In commentary published last week on Seedmagazine.com, my co-editor Lee Billings suggested that Earth Day might be more effective if stripped of its “save the planet” sensibilities. He offered that a better message would be “save the humans.”
This idea immediately rubbed me the wrong way. But upon further reflection, I realized this more anthropocentric view is also the driving force behind the idea of “ecosystem services”—the goods and services that nature provides to humans. Indeed, one of the big ideas underpinning the 2005 Millennium Ecosystem Assessment was that we might do well to go beyond acknowledging the inherent value of biodiversity; the MEA mostly emphasized the benefits that people reap from a healthy environment, from shared resources like a stable climate and clean water, to commodities like fuel, fiber, and food. The appeal to our species’ self-preserving, even self-serving instincts has arguably gotten even stronger past five years, as behavioral psychologists and behavioral economists have leveraged their insights to help make greener choices more appealing to our status-seeking, myopic brains.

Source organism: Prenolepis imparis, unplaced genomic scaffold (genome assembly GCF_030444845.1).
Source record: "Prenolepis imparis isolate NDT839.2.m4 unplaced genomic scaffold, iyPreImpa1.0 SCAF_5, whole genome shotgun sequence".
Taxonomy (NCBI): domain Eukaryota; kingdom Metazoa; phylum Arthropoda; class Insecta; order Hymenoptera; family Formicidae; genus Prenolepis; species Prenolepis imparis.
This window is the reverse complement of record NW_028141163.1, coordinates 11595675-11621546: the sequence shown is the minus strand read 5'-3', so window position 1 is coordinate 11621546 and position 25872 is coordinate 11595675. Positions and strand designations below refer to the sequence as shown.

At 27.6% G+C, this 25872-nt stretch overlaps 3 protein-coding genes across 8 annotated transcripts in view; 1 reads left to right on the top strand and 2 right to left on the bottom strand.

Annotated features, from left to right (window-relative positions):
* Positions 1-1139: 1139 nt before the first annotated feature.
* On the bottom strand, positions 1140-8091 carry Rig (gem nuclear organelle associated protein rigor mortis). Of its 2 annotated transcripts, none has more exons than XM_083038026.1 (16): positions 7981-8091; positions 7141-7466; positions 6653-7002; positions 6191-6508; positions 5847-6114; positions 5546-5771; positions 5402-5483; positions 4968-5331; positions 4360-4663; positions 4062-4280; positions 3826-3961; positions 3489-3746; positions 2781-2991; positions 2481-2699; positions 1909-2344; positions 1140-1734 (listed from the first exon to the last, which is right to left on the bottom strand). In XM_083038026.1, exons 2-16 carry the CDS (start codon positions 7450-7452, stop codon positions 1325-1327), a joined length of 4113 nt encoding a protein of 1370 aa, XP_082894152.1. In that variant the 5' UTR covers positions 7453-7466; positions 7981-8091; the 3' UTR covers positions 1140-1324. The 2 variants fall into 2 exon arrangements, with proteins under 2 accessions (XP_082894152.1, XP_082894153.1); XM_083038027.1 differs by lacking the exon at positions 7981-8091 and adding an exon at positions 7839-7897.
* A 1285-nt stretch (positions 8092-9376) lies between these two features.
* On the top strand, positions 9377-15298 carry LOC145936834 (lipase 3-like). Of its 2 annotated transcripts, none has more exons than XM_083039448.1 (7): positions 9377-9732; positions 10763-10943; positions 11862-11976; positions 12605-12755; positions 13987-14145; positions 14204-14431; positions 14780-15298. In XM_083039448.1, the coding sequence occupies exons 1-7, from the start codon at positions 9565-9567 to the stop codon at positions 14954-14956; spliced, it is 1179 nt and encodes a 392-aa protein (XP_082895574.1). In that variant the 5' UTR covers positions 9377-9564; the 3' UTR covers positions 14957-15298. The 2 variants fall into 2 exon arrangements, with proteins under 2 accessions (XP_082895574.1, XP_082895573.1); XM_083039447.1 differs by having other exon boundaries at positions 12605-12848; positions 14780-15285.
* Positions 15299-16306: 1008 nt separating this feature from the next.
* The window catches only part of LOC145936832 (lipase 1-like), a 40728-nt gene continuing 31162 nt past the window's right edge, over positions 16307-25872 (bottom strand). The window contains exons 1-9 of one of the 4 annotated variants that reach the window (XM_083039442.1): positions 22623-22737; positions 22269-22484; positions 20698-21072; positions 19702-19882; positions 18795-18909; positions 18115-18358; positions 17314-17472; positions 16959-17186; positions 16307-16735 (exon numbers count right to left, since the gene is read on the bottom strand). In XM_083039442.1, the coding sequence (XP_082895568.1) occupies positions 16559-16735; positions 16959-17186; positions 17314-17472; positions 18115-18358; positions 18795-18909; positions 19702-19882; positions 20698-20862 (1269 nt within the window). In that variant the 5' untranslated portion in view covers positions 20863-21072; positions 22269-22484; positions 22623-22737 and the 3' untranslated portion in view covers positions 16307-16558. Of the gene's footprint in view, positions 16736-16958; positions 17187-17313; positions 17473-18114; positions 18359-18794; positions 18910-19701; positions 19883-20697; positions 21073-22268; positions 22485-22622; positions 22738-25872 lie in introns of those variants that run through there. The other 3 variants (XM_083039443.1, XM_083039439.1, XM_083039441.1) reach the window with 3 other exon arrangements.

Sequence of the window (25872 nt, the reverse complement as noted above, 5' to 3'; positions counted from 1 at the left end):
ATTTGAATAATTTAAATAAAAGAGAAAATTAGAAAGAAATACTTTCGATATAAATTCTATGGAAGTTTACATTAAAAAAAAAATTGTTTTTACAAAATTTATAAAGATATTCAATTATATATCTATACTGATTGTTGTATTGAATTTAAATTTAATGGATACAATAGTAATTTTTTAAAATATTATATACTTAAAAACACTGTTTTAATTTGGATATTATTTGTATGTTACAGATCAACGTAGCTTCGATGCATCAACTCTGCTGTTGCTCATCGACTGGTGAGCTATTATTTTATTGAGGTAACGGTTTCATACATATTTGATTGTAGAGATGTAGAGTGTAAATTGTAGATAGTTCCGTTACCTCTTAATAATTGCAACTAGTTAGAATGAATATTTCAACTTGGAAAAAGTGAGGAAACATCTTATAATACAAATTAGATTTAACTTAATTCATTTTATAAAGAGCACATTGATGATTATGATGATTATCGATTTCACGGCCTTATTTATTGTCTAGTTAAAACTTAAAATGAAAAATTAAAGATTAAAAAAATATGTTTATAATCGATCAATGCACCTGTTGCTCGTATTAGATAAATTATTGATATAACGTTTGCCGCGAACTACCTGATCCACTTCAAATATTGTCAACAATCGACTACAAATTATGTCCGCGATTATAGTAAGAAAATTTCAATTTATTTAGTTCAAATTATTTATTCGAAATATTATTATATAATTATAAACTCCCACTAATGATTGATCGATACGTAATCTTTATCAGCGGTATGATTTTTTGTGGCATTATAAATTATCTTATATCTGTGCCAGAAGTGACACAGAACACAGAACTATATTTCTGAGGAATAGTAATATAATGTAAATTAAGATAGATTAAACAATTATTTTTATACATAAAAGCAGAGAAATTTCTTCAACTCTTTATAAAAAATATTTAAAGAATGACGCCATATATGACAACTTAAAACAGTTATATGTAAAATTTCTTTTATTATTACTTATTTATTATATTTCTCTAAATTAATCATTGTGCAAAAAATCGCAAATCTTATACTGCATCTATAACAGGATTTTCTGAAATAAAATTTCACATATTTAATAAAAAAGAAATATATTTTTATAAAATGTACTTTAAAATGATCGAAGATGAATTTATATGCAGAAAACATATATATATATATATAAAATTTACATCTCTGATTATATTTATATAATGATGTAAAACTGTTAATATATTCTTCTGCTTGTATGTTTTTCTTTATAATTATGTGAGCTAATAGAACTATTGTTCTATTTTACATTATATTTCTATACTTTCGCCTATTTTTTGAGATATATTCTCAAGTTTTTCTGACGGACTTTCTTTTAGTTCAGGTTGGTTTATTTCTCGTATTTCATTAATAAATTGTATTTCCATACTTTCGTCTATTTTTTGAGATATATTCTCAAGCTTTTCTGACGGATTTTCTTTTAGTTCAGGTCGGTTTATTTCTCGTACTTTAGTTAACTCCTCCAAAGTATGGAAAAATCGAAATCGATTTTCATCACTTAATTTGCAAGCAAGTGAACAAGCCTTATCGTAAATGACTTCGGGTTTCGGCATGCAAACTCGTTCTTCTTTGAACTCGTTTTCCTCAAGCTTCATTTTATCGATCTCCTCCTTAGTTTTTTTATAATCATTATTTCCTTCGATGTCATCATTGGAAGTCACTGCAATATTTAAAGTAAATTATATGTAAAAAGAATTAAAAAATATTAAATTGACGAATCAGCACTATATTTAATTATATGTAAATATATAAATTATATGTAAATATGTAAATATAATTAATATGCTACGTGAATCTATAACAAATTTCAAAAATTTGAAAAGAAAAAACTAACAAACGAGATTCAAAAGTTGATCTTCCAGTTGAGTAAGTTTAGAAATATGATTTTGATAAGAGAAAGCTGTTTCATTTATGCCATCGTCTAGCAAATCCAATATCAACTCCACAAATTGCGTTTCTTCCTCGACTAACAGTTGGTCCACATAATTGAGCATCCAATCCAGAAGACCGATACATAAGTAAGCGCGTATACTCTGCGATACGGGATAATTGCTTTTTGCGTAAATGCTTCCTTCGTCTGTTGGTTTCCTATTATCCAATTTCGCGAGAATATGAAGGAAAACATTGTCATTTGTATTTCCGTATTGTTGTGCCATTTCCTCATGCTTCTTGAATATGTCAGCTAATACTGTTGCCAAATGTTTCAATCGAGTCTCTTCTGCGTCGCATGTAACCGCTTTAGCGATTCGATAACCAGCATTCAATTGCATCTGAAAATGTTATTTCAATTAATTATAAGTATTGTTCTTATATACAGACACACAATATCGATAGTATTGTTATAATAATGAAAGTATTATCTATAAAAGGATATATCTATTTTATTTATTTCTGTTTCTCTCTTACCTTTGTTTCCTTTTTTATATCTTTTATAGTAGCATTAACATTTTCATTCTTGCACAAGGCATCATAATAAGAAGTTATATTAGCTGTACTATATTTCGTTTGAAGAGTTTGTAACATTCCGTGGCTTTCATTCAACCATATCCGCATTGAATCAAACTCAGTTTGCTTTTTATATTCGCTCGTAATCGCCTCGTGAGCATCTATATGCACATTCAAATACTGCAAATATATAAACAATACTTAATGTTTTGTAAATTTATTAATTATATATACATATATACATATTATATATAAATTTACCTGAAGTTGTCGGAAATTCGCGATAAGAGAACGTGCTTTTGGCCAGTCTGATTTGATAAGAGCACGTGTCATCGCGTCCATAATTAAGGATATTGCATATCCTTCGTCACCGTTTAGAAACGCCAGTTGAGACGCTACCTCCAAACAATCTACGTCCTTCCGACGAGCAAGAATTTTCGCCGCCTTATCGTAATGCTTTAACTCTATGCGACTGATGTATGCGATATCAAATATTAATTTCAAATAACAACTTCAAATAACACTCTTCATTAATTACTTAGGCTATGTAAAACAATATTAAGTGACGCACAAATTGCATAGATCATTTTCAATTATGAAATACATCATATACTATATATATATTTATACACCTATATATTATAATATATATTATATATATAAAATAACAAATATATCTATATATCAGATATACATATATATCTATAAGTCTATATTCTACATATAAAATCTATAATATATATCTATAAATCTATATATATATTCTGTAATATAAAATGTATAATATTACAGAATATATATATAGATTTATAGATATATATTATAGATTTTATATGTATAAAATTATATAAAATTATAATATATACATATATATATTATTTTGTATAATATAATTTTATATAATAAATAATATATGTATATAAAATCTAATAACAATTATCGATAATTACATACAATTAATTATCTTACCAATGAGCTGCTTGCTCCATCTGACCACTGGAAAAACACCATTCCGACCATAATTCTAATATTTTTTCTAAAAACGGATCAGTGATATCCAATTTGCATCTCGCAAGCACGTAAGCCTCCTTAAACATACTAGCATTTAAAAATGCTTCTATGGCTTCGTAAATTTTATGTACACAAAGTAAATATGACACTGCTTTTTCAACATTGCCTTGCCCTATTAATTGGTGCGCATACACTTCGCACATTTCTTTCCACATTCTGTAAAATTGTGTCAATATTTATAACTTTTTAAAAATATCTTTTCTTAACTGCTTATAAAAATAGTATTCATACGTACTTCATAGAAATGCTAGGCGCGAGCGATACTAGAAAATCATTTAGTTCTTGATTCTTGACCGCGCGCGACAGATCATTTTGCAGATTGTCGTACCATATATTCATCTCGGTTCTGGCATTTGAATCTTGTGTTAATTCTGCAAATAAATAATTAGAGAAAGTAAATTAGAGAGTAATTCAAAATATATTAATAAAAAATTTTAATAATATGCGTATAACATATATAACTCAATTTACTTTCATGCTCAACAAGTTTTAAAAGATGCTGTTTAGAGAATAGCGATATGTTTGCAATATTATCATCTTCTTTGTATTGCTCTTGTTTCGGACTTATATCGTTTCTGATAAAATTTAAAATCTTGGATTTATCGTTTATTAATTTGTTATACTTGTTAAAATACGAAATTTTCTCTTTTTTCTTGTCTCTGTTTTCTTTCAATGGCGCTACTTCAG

Against this backdrop, it was all the more striking to see events unfold last week in Cochabamba, where Bolivian President Evo Morales opened
the World People’s Conference on Climate Change and the Rights of Mother Earth with a call for a “Universal Declaration of Mother Earth Rights.” Analogous to the UN Declaration on Human Rights, this statute would grant nature—from mountains to microbes—protection from annihilation simply by virtue of existing.
This development in Bolivia, which has gained support from indigenous groups, scientists, NGOs, political and religious leaders, and government officials from 107 countries, appears to represent a worldview in stark contrast to the increasingly popular one in the North. The former epitomizes a “save the planet” perspective, while the latter leans towards “save ourselves.” Of course, one might argue that the ends are the same: saving ourselves implies husbanding natural resources and preserving biodiversity. Still, the logical starting point is dramatically different. Does it matter, in the end, which message—“save the planet” or “save ourselves”—we embrace? Does one imply different actions and potentially different outcomes?
Read some critical perspectives on the Cochabamba Conference:
- Evo Morales (LA Times)
- Naomi Klein (The Nation)
- Nikolas Kozloff (Huffington Post)
- Venezuela Analysis
Originally published April 27, 2010